I have a string like "\3619\3657\3634\3609\3648\3592\3657\3648\3621\3657\3591" which I want to decode it. I tried search the unicode library without success.

  • How exactly should the reult look?
    – ThreeFx
    Jul 25 '14 at 10:24
  • 4
    Char supports Unicode. If you putStrLn or write to any other handle, the result will display the proper unicode string, if the handle supports it. However, when you call show on a string, it always displays unicode codepoints as a backslash with the number. Jul 25 '14 at 10:28

Prelude> putStrLn "\3619\3657\3634\3609\3648\3592\3657\3648\3621\3657\3591"

Note that you don't actually have the string "\3619\3657\3634\3609\3648\3592\3657\3648\3621\3657\3591" – rather, you have the UTF-32 string ร้านเจ้เล้ง, for which "\3619\3657..." happens to be a ASCII-compliant literal. By default, GHCi uses the Show instance to display results, which doesn't so much show things as spit out literals that can be used as Haskell code for the thing. It's conservative in terms of unicode. That's why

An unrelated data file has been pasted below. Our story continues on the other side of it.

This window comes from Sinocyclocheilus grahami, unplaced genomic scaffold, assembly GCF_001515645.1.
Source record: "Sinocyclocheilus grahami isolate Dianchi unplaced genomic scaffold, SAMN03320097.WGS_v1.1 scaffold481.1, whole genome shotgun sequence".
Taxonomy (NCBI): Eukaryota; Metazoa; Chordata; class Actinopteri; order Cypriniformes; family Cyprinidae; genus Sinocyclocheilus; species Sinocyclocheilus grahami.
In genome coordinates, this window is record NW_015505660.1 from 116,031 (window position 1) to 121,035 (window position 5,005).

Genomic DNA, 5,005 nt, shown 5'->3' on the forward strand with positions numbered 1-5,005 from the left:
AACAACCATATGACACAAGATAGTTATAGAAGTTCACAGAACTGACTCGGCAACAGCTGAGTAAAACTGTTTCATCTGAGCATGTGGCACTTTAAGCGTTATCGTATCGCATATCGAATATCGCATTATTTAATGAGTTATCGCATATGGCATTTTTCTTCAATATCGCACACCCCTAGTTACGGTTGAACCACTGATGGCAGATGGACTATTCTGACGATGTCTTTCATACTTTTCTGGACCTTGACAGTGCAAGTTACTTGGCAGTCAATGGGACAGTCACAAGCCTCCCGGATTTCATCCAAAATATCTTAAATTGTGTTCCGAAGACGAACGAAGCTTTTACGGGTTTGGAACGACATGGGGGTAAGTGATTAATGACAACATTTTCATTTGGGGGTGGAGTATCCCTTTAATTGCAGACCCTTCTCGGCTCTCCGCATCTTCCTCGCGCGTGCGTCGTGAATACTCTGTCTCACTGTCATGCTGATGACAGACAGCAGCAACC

Prelude> "ร้านเจ้เล้ง"

On the other hand, the putStrLn, putChar, hPutStr etc. functions will just dump the string itself in UTF-8 rather than an ASCII-safe representation thereof.

If you're actually reading the escaped string from a file or something, you can simply read it:

Prelude> s <‌- getLine
Prelude> s
-- Note double escaping, because I'm showing a string that contains a string literal.
Prelude> putStrLn $ read s

  • 2
    One detail - they attempt to dump the string using the encoding the locale is set to, not always UTF-8. You're just insane if you're using a locale that doesn't set to UTF-8. :)
    – Carl
    Jul 25 '14 at 15:05
  • @Carl, insane, or maybe just Asian. There are still a couple popular non-Unicode encodings out there, notably Big-5 and Shift JIS.
    – dfeuer
    Nov 17 '17 at 16:46

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